Search for your pet
Many organizations recommend the first thing any pet owner should do is to search their property and neighborhood for their missing pet.
Talk to anyone you come across who might have seen your lost pet. Ask your family and friends to help with your search so you can cover more ground.
Call your pet's name loudly and check anywhere they could have become trapped (basements, garages, or under vehicles).
If your neighbors have security cameras, you can ask them to check if they caught footage of your missing pet. If they did, this can give you an idea of which direction your pet was heading.
Is your pet microchipped?
If your pet is microchipped, you should verify and update your information with the microchip manufacturer.
Share photos of your missing pet online
If you have a Facebook account, you can share a photo of your pet and their details to a Facebook group.
There is likely a Facebook group already created for the city you live in. If you are not already a member of that group, join, and share the information with your local group.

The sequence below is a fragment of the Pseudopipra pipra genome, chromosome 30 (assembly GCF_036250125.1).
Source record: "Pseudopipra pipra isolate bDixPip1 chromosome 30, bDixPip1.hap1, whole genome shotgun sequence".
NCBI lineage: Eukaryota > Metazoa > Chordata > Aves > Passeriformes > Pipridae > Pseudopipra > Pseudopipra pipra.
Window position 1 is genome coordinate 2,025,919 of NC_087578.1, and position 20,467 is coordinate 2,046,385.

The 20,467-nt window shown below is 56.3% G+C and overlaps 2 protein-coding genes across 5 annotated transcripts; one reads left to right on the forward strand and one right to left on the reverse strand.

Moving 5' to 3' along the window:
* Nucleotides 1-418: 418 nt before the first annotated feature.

You can also share your post with the following Michigan groups:
- All 4 Pets
- Lost Dogs Michigan
- For the Love of Louie (Michigan lost pet lookers)
- Michigan lost and found pet network
Create a missing pet poster
Use an easily identifiable photo (or photos) of your pet to create a missing or lost pet sign.
You should print these signs and put them up in your neighborhood in post offices, libraries, pet supply stores, veterinary offices, and grocery stores. If you put them up outside, you can put them in large Ziplock bags to ensure they do not get destroyed or damaged by rain.
Make sure to include anything unique or identifiable about your pet, if they're outgoing or shy, where and when they were lost, and a way to contact you.
Adobe Express has free missing or lost pet poster templates, you can view them here.
Contact animal shelters in your area
You should reach out to animal shelters and animal control agencies in and near the city where your pet was last seen.
You can also check with your local law enforcement, in some cities they handle animal control calls. If they are not involved, they should be able to tell you who to call next.
Because identifying an animal via a verbal description may be difficult, you should try visiting animal shelters in your area in person to check for your pet. Bring a clear photo of your pet with you.
Remember to be patient and kind when speaking with animal control staff. Describe your pet in as much detail as possible and ask if you can email them a photo of your pet or leave a poster at the shelter.
Don't lose hope
Michigan Humane says that pet owners should not lose hope during a search for their pet. They said families have been reunited after months, and in some cases years, of separation.